You can still get financial support from the council in this time period, and when the 12 weeks are up, the council will review your finances. The local authorities will then include the value of your home in the financial assessment, so you'll need to plan for when this disregard period ends.

Can I gift my assets or transfer ownership to avoid care fees?

You cannot and should not gift assets or transfer ownership in order to avoid care fees. Any gifting of savings or transfers of ownership shortly before you go into care will be seen as a ‘deliberate deprivation of assets’, and the local authorities will still include the cash values in your means test. Unless the gift or transfer was made several years previous or over a long period of time, then it will not be a useful strategy to reduce your assets.

How do you sell a house if the owner has dementia?

To make legal and financial decisions on behalf of someone who has dementia, you will need to:

  1. Seek a Lasting Power of Attorney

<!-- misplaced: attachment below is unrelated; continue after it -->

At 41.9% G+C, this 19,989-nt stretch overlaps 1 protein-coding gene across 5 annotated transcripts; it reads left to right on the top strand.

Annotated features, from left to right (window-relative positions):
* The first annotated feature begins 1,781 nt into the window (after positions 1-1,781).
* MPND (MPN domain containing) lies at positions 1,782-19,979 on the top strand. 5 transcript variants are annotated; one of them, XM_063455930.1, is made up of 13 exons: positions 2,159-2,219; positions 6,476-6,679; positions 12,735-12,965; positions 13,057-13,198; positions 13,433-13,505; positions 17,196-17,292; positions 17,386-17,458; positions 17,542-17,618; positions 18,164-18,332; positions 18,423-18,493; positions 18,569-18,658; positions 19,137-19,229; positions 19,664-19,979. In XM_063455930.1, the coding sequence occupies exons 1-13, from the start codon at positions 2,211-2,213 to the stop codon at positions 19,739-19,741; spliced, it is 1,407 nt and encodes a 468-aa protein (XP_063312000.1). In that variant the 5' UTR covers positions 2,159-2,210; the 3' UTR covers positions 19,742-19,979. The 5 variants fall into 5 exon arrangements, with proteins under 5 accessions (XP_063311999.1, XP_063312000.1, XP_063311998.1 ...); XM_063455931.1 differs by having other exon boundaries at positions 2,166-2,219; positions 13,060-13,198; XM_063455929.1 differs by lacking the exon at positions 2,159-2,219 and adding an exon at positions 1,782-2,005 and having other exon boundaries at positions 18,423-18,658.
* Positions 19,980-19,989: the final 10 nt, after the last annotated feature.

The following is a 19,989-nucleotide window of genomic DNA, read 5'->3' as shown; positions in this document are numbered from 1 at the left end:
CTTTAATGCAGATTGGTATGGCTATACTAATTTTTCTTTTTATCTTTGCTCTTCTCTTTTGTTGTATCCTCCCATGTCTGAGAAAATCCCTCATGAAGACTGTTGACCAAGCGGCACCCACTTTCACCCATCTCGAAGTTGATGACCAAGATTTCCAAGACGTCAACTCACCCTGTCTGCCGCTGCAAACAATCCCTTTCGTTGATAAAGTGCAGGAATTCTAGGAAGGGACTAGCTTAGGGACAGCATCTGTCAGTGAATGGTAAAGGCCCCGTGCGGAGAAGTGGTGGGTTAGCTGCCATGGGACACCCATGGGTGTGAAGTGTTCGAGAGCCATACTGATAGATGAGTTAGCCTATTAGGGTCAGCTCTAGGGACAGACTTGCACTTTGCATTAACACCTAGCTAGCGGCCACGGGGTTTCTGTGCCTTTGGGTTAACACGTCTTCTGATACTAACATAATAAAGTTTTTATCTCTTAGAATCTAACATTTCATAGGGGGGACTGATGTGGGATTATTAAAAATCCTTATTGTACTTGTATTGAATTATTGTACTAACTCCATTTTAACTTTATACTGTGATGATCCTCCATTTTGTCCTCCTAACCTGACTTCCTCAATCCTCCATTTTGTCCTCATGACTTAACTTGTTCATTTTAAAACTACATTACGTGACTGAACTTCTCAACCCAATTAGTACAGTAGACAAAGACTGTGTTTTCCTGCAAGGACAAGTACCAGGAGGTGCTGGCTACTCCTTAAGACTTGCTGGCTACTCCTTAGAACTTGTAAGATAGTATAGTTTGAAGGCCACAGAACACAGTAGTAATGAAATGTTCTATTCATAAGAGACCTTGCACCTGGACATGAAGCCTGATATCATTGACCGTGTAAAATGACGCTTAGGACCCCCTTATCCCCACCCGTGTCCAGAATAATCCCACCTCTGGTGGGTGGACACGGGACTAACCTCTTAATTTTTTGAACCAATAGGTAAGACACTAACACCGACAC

2. Have this registered, in order to sell the house without the owner's involvement.


If you do decide to sell or need support with your options, Get Agent can find the right estate agent. By comparing data from thousands of sales in your area, we can match you with the agents that best fit your needs. Once you've looked at the prices, their performance information and chosen the right individual for you, you'll be able to monitor the progress of your sale using our online tools. You'll have complete visibility of your transaction at the click of a button.

Join the 200,000 people we've helped already and find out more about how GetAgent can support you in your property journey here.